Beleaguered Indian tycoon Gautam Adani denied Friday that his rise to become Asia's richest man -- a title he has lost in a phenomenal stock rout -- was due to Prime Minister Narendra Modi, as shares in his conglomerate fell again.
His listed units' combined market capitalization has collapsed by around $120 billion -- about half of the group's value -- since US short-seller Hindenburg Research, which makes money by betting on shares falling, released an explosive report last week. It accused Adani of accounting fraud and artificially boosting its share prices, calling it a "brazen stock manipulation and accounting fraud scheme" and "the largest con in corporate history".
Critics say Adani's close relationship with Modi, who is also from Gujarat state, has helped him win business and avoid proper oversight.
"These allegations are baseless," Adani told India Today television on Friday, adding that their shared origins made him an "easy target" for such claims. "The fact of the matter is that my professional success is not because of any individual leader," he insisted.
His comments came as shares in his flagship firm Adani Enterprises went on a rollercoaster ride on the Bombay Stock Exchange, hitting multiple trading stops as they fell by 30 percent before recovering to close up 1.25 percent on the day.
But several other listed units including Adani Total Gas -- in which French giant TotalEnergies has a 37.4 percent stake -- closed lower again after being suspended for hitting their limits. TotalEnergies said in a statement its exposure to the conglomerate was minimal and welcomed Adani's announcement this week that it would undergo an audit by one of the "big four" accounting firms. Parliament was adjourned for a second straight day on Friday after opposition lawmakers again demanded the government grant a debate on Adani and Indian financial institutions' exposure to the group. Finance minister Nirmala Sitharaman said Indian markets were well regulated and the controversy would not affect investor confidence.
"One instance, however much talked about globally, I would think is not going to be indicative of how well Indian financial markets have been governed," she told broadcaster News18.
- Share sale canceled - Adani has seen his fortune plummet by tens of billions of dollars, dumping him from third to 17th on the real-time Forbes rich list. The 60-year-old publicity-shy school dropout's operations expanded at breakneck speed, with Adani Enterprises shares soaring more than 1,000 percent over the past five years.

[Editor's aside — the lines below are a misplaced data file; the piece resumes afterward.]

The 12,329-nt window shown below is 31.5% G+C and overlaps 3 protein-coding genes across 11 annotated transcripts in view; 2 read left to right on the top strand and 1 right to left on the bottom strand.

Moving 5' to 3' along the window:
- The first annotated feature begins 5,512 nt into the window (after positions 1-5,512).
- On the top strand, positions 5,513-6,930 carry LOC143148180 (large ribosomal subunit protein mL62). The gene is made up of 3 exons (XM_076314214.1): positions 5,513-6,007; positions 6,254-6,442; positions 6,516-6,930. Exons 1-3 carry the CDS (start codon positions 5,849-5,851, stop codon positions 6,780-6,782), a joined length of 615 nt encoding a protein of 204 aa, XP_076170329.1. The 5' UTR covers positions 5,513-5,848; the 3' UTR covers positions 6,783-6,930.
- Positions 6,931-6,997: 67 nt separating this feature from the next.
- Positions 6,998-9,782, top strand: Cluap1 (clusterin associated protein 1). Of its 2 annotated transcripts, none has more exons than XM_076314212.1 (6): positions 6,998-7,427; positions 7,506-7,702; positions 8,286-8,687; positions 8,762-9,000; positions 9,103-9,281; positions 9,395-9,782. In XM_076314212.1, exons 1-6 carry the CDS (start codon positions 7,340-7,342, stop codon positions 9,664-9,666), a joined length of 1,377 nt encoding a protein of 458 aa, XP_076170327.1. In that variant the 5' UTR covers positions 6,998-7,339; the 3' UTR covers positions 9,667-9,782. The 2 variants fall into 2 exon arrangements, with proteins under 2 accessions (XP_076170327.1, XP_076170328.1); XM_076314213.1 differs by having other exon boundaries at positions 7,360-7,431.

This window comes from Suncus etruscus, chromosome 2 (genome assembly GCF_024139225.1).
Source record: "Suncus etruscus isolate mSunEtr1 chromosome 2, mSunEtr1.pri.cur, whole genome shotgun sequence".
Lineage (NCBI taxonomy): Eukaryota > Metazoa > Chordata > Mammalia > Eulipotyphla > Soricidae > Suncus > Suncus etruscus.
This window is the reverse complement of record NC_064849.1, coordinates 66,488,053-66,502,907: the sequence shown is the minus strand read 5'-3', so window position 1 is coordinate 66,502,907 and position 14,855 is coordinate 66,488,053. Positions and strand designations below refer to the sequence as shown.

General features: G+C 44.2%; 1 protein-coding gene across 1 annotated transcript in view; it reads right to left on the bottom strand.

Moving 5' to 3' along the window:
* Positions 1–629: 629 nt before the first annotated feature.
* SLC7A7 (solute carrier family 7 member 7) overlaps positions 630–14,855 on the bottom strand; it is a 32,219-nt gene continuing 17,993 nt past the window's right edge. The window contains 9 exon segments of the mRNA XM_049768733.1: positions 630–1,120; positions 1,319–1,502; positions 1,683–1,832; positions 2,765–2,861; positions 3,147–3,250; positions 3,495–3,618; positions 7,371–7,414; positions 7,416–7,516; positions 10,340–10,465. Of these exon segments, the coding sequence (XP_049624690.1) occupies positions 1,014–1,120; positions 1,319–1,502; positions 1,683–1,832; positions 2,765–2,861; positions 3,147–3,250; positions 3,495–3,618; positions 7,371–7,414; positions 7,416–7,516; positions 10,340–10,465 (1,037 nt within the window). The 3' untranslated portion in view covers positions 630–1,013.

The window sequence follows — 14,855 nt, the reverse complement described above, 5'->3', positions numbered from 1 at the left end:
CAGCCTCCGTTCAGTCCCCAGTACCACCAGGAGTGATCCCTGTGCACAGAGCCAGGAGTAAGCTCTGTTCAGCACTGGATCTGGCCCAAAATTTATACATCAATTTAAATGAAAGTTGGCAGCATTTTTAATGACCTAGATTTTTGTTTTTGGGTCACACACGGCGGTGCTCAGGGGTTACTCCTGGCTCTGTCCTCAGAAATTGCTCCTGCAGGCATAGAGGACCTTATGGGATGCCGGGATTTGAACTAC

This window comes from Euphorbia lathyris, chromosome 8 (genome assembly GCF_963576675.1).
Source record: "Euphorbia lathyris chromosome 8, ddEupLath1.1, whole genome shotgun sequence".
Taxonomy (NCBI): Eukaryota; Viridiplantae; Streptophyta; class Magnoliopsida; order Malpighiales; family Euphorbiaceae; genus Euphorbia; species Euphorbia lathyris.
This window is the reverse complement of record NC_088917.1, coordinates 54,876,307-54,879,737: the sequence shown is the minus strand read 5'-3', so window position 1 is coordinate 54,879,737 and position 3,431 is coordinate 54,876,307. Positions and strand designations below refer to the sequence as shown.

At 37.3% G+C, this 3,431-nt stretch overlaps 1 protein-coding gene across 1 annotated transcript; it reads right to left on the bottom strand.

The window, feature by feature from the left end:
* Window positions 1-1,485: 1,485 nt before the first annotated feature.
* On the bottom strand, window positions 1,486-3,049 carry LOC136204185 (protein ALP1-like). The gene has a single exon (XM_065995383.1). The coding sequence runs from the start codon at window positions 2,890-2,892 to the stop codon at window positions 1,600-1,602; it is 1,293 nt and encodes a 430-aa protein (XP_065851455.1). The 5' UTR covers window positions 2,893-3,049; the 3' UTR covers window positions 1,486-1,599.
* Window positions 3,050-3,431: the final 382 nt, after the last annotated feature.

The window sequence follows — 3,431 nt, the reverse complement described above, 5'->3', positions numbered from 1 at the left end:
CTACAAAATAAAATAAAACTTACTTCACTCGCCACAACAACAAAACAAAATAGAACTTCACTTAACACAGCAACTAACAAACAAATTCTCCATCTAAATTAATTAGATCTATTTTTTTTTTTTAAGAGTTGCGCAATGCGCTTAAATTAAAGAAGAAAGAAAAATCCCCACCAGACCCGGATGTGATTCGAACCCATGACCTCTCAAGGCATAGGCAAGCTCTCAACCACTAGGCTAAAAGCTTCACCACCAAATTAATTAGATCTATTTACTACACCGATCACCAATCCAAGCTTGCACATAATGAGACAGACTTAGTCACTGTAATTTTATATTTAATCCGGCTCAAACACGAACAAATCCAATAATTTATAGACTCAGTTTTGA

But late Wednesday his main firm canceled a $2.5-billion stock sale meant to help reduce debt levels -- long a concern -- restore confidence and broaden its shareholder base. The issue failed to attract "mom and dad" retail investors and only sold out thanks to large institutional buyers, fellow Indian moguls, and $400 million from the United Arab Emirates' IHC.
Big banks including Credit Suisse and Citigroup have stopped accepting Adani bonds as collateral for loans to private clients, according to Bloomberg News, fuelling worries about how the conglomerate will raise fresh funds.
Bonds nonetheless rallied slightly on Friday after Goldman Sachs and JPMorgan bankers told clients that parts of Adani's portfolio remained strong, Bloomberg reported, citing unidentified sources. Fitch Ratings said in a statement there was "no immediate impact" on rated Adani entities' credit profiles from the Hindenburg report. - 'Maliciously mischievous' - According to Hindenburg Research, Adani has artificially boosted the share prices of its units by funneling money into the stocks through offshore tax havens. The group had benefited from what it called a "decades-long pattern" of government leniency, and that "investors, journalists, citizens, and even politicians have been afraid to speak out for fear of reprisal". Adani said it was the victim of a "maliciously mischievous" reputational attack and issued a 413-page statement on Sunday that it asserted showed Hindenburg's claims were "nothing but a lie". Hindenburg said in response Adani had failed to answer most of the questions raised in its report. Analysts say the turmoil has hurt India's image just as it seeks to woo overseas investors away from China. India's central bank has asked lenders for details of their exposure to the Adani Group -- whose interests include ports, telecoms, airports, media, and coal, oil, and solar power
-- Bloomberg reported, citing unidentified sources. Adani said in his interview Friday only 32 percent of his firms' loans were owed to Indian banks, with almost half their debt obtained through international bonds.
Indian Finance Minister Nirmala Sitharaman said Friday her country's markets were "well regulated" and she did not expect the controversy around tycoon Gautam Adani's business empire to affect investor confidence.
The combined market cap of Adani Group's listed units has collapsed by more than $120 billion -- about half of the group's value -- since US short-seller Hindenburg Research released an explosive report last week.
It accused Adani of accounting fraud and artificially boosting its share prices, calling it a "brazen stock manipulation and accounting fraud scheme" and "the largest con in corporate history". India remained "an absolutely well governed" country and a "very well regulated financial market", Sitharaman told broadcaster News18.
"One instance, however much talked about globally, I would think is not going to be indicative of how well Indian financial markets have been governed," Sitharaman said. Sitharaman said public sector financial institutions had released detailed statements showing they had limited exposure to Adani Group and would not be significantly affected by the share crash. "I think the investor confidence which existed before shall continue even now," she added.